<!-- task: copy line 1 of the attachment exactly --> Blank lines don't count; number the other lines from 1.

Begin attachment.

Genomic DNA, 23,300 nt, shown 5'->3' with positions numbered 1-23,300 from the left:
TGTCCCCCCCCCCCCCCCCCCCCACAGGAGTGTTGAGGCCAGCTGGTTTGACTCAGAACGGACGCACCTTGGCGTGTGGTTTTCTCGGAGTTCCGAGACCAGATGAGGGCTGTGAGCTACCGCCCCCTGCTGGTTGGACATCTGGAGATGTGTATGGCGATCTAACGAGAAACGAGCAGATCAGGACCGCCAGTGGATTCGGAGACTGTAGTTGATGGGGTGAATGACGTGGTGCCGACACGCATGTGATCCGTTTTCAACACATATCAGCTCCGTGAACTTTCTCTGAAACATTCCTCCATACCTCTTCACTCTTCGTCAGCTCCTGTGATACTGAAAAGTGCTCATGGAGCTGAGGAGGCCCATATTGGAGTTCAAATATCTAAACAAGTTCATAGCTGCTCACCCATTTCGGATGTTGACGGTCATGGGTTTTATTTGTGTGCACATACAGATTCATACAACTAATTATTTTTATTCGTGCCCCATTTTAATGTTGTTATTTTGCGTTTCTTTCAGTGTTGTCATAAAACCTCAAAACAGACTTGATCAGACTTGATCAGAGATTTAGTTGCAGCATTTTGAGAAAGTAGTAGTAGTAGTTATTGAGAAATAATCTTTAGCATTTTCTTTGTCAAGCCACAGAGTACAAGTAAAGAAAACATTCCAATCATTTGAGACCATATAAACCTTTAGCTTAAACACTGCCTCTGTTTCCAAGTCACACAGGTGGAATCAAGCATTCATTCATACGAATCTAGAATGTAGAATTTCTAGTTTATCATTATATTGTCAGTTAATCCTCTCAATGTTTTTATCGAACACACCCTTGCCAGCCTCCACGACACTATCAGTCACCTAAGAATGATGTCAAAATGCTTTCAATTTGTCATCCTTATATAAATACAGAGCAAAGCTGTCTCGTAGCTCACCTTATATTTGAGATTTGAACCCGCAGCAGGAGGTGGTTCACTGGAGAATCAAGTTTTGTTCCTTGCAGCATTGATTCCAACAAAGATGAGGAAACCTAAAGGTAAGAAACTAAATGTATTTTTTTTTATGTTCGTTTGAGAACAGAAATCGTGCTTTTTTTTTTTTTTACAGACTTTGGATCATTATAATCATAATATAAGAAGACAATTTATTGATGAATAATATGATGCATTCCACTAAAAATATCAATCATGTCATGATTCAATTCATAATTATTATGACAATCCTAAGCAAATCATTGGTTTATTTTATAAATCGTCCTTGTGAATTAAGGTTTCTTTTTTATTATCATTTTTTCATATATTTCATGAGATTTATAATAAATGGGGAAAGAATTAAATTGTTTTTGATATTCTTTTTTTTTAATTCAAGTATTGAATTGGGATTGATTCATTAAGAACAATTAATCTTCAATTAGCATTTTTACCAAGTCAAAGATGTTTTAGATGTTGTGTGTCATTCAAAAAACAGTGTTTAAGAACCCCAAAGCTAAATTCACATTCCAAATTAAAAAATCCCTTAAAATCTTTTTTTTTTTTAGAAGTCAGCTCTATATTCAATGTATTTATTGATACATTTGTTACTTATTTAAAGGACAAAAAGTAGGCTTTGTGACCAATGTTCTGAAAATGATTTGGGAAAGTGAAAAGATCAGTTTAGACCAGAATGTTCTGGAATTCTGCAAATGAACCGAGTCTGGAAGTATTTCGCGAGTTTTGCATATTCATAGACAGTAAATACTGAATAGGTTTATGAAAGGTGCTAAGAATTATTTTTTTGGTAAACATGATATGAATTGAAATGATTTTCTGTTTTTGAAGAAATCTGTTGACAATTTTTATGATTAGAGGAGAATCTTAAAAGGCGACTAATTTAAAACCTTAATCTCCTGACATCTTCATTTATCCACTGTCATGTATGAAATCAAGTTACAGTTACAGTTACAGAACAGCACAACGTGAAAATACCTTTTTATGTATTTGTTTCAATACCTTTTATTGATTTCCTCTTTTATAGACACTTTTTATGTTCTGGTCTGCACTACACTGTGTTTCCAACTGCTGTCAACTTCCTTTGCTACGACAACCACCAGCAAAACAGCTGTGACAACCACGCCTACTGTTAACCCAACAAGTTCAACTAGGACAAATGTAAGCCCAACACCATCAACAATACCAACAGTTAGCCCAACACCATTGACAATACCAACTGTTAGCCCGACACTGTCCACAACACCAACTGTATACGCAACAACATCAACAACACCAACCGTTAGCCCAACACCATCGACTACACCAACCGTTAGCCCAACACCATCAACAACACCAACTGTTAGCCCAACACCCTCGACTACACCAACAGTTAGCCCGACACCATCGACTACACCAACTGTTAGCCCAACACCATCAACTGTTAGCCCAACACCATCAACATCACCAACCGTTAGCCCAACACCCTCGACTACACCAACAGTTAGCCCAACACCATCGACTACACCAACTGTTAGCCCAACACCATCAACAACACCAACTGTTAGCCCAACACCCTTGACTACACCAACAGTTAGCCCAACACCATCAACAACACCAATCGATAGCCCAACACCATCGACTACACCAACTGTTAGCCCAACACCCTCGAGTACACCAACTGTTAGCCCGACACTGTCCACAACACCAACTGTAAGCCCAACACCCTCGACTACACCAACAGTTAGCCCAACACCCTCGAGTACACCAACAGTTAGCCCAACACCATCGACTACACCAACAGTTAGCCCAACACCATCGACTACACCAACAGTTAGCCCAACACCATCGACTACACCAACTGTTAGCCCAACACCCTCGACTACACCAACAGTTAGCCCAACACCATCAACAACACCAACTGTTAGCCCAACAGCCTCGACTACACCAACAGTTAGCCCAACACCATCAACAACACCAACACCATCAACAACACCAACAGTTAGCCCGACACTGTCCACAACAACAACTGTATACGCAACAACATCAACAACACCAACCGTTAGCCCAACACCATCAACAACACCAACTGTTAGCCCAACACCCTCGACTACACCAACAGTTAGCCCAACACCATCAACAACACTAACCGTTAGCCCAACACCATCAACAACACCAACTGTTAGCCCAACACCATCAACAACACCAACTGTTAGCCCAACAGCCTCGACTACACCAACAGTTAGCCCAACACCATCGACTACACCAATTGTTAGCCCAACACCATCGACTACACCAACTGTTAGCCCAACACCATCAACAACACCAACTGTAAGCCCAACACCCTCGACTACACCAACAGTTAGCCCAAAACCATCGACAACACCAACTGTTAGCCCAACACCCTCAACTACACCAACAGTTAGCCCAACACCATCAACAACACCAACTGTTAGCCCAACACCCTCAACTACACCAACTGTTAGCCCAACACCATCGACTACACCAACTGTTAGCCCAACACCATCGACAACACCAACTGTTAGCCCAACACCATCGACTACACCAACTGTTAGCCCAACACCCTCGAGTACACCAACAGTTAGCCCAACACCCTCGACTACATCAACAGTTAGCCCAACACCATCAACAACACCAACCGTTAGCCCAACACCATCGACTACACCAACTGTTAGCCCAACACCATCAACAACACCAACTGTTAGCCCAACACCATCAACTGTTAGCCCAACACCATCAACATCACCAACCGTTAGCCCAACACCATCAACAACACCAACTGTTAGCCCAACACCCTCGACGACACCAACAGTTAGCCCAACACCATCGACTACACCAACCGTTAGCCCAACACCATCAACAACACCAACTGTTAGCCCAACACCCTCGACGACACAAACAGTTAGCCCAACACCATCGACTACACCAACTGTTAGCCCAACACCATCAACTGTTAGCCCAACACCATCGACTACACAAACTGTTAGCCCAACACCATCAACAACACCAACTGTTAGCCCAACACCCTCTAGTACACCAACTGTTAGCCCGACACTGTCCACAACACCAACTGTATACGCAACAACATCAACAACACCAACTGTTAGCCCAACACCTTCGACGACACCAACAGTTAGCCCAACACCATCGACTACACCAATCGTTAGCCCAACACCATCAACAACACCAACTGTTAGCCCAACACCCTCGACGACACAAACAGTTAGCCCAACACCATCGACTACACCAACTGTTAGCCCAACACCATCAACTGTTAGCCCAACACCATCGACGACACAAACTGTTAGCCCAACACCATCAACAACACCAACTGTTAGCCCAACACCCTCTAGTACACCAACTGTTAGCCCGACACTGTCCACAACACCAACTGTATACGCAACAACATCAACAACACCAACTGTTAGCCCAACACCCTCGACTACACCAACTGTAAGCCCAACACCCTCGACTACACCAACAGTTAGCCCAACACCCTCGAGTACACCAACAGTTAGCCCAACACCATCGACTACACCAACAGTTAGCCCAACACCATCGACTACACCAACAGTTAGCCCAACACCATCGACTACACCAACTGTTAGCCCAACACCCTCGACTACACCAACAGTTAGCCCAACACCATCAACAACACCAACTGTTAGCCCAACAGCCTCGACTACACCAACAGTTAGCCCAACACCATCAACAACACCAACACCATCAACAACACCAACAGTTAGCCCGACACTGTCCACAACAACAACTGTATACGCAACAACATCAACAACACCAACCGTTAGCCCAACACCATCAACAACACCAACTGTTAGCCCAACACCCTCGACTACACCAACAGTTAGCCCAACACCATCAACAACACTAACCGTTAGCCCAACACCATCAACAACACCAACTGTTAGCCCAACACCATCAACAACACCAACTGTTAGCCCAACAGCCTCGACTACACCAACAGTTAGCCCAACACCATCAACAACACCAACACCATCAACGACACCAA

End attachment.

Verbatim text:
Genomic DNA, 23,300 nt, shown 5'->3' with positions numbered 1-23,300 from the left: